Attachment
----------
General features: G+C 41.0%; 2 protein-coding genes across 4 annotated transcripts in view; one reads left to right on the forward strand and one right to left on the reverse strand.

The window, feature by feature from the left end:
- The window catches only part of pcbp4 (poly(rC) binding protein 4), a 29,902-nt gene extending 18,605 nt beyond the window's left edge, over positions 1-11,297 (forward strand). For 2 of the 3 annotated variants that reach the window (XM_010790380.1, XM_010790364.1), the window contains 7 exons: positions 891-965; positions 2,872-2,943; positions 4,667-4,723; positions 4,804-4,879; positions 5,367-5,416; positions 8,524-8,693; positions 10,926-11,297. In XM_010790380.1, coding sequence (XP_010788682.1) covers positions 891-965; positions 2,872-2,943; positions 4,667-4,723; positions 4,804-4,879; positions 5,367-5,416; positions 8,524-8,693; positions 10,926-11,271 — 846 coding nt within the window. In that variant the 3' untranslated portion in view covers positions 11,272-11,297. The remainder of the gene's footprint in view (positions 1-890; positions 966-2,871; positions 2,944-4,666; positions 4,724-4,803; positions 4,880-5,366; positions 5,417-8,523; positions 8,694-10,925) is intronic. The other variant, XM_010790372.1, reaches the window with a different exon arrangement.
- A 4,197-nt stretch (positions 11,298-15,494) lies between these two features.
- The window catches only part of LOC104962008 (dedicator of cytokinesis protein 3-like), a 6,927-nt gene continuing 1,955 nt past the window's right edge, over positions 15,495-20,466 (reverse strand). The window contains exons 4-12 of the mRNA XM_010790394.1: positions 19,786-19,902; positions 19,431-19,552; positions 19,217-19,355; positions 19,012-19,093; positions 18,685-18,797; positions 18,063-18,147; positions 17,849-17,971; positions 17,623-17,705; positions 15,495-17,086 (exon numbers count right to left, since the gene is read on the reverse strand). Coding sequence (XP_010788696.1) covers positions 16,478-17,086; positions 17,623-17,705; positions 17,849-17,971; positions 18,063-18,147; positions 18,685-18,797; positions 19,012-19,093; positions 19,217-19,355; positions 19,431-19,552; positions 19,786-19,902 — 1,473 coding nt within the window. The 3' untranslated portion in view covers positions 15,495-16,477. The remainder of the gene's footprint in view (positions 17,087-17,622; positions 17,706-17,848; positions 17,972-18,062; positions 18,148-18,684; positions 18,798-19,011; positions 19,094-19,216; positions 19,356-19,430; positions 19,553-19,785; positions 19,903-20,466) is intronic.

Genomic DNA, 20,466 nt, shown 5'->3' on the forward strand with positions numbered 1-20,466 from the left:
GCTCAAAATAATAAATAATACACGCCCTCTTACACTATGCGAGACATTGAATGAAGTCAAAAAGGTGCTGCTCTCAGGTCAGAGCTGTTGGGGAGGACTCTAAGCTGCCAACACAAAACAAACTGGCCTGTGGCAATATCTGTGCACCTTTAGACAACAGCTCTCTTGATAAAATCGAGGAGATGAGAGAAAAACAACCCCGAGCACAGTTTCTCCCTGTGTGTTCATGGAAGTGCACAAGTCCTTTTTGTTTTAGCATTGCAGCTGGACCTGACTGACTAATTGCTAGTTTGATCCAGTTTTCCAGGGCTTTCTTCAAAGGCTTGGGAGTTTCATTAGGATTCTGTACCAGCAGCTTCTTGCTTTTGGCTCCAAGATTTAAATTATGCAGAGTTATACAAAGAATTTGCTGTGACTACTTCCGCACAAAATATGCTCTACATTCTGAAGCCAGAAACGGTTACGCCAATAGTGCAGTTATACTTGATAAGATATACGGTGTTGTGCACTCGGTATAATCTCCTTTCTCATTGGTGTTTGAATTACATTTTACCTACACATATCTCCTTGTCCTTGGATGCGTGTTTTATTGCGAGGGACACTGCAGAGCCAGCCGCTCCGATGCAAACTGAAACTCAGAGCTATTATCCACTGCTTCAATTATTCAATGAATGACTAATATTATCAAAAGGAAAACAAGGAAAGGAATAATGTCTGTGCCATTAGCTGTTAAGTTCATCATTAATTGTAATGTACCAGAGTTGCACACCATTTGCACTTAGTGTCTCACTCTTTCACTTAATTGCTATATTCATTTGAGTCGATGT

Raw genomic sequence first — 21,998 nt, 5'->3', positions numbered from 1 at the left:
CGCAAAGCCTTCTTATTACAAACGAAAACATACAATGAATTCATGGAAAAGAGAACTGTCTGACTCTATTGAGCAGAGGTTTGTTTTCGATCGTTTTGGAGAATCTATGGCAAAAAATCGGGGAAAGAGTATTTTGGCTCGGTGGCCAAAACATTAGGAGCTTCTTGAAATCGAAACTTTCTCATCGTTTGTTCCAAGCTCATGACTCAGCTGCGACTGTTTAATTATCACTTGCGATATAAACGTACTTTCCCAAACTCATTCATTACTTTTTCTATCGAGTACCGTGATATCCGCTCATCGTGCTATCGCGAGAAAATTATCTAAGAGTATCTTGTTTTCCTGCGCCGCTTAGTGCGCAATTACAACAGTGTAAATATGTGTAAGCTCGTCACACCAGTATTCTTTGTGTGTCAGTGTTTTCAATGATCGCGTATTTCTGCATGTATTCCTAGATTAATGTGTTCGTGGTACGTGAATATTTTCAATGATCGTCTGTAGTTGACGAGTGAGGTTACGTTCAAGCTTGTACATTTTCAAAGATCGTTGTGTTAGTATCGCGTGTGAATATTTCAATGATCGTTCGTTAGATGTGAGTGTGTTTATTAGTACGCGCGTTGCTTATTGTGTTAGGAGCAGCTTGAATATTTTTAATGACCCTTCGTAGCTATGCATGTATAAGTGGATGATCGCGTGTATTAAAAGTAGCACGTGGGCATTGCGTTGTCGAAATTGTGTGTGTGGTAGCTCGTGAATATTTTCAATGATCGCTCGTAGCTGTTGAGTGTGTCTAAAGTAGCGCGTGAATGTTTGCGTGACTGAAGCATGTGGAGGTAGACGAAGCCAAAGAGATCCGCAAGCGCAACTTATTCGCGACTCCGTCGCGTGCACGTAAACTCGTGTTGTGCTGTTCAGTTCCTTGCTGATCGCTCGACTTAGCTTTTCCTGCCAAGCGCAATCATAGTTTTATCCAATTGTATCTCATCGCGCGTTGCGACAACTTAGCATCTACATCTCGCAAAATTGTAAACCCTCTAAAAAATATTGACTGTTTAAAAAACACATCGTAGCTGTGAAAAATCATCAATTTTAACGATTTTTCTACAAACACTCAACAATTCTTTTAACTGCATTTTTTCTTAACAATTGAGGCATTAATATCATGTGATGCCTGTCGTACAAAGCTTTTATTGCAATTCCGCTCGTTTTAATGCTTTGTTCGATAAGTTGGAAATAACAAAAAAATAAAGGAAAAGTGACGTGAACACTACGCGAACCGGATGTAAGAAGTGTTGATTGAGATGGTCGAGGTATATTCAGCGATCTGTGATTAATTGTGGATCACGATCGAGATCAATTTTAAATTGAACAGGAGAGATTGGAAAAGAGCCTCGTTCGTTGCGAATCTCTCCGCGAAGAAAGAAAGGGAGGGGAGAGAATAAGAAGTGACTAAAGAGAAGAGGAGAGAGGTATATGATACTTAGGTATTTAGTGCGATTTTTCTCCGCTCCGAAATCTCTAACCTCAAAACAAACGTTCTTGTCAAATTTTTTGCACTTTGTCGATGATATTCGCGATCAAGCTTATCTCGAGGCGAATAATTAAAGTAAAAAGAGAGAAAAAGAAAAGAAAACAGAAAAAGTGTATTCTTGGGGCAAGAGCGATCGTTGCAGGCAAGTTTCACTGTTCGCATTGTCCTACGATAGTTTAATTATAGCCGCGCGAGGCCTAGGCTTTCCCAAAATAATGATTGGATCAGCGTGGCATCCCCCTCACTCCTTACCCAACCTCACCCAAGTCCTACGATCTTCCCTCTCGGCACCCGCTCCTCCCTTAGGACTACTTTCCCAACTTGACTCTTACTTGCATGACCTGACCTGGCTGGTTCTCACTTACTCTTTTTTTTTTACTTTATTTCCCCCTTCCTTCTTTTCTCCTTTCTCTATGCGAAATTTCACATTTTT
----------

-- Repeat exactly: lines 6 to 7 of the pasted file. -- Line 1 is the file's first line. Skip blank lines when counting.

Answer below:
Genomic DNA, 20,466 nt, shown 5'->3' on the forward strand with positions numbered 1-20,466 from the left:
GCTCAAAATAATAAATAATACACGCCCTCTTACACTATGCGAGACATTGAATGAAGTCAAAAAGGTGCTGCTCTCAGGTCAGAGCTGTTGGGGAGGACTCTAAGCTGCCAACACAAAACAAACTGGCCTGTGGCAATATCTGTGCACCTTTAGACAACAGCTCTCTTGATAAAATCGAGGAGATGAGAGAAAAACAACCCCGAGCACAGTTTCTCCCTGTGTGTTCATGGAAGTGCACAAGTCCTTTTTGTTTTAGCATTGCAGCTGGACCTGACTGACTAATTGCTAGTTTGATCCAGTTTTCCAGGGCTTTCTTCAAAGGCTTGGGAGTTTCATTAGGATTCTGTACCAGCAGCTTCTTGCTTTTGGCTCCAAGATTTAAATTATGCAGAGTTATACAAAGAATTTGCTGTGACTACTTCCGCACAAAATATGCTCTACATTCTGAAGCCAGAAACGGTTACGCCAATAGTGCAGTTATACTTGATAAGATATACGGTGTTGTGCACTCGGTATAATCTCCTTTCTCATTGGTGTTTGAATTACATTTTACCTACACATATCTCCTTGTCCTTGGATGCGTGTTTTATTGCGAGGGACACTGCAGAGCCAGCCGCTCCGATGCAAACTGAAACTCAGAGCTATTATCCACTGCTTCAATTATTCAATGAATGACTAATATTATCAAAAGGAAAACAAGGAAAGGAATAATGTCTGTGCCATTAGCTGTTAAGTTCATCATTAATTGTAATGTACCAGAGTTGCACACCATTTGCACTTAGTGTCTCACTCTTTCACTTAATTGCTATATTCATTTGAGTCGATGT